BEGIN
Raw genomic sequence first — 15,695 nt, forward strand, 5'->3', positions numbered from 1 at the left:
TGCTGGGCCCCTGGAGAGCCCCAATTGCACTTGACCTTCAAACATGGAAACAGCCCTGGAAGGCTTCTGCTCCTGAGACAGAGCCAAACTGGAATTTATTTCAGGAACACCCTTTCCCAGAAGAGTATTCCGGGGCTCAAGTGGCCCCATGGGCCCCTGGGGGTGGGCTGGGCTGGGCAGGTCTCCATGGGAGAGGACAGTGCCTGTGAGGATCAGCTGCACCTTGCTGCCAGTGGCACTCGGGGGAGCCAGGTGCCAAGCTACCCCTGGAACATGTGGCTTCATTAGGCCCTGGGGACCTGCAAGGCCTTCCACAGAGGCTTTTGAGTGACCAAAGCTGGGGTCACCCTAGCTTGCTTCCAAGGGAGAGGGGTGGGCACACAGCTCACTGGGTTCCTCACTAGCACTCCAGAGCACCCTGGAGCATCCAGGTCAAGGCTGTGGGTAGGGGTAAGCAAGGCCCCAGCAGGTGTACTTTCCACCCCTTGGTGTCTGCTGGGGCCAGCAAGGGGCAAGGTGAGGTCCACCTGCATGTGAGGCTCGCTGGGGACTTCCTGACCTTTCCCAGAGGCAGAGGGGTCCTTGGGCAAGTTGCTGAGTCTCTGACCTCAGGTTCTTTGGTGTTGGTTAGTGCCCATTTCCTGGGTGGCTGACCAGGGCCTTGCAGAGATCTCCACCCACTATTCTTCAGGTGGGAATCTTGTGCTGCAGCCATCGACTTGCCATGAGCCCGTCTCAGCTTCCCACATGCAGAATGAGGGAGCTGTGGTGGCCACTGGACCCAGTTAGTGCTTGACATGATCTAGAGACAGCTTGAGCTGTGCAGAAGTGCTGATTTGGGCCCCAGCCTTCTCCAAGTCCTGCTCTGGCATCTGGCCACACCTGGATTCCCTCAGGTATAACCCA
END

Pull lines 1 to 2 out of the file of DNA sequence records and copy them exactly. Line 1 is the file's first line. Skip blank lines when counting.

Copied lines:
Raw genomic sequence first — 15,695 nt, forward strand, 5'->3', positions numbered from 1 at the left:
TGCTGGGCCCCTGGAGAGCCCCAATTGCACTTGACCTTCAAACATGGAAACAGCCCTGGAAGGCTTCTGCTCCTGAGACAGAGCCAAACTGGAATTTATTTCAGGAACACCCTTTCCCAGAAGAGTATTCCGGGGCTCAAGTGGCCCCATGGGCCCCTGGGGGTGGGCTGGGCTGGGCAGGTCTCCATGGGAGAGGACAGTGCCTGTGAGGATCAGCTGCACCTTGCTGCCAGTGGCACTCGGGGGAGCCAGGTGCCAAGCTACCCCTGGAACATGTGGCTTCATTAGGCCCTGGGGACCTGCAAGGCCTTCCACAGAGGCTTTTGAGTGACCAAAGCTGGGGTCACCCTAGCTTGCTTCCAAGGGAGAGGGGTGGGCACACAGCTCACTGGGTTCCTCACTAGCACTCCAGAGCACCCTGGAGCATCCAGGTCAAGGCTGTGGGTAGGGGTAAGCAAGGCCCCAGCAGGTGTACTTTCCACCCCTTGGTGTCTGCTGGGGCCAGCAAGGGGCAAGGTGAGGTCCACCTGCATGTGAGGCTCGCTGGGGACTTCCTGACCTTTCCCAGAGGCAGAGGGGTCCTTGGGCAAGTTGCTGAGTCTCTGACCTCAGGTTCTTTGGTGTTGGTTAGTGCCCATTTCCTGGGTGGCTGACCAGGGCCTTGCAGAGATCTCCACCCACTATTCTTCAGGTGGGAATCTTGTGCTGCAGCCATCGACTTGCCATGAGCCCGTCTCAGCTTCCCACATGCAGAATGAGGGAGCTGTGGTGGCCACTGGACCCAGTTAGTGCTTGACATGATCTAGAGACAGCTTGAGCTGTGCAGAAGTGCTGATTTGGGCCCCAGCCTTCTCCAAGTCCTGCTCTGGCATCTGGCCACACCTGGATTCCCTCAGGTATAACCCA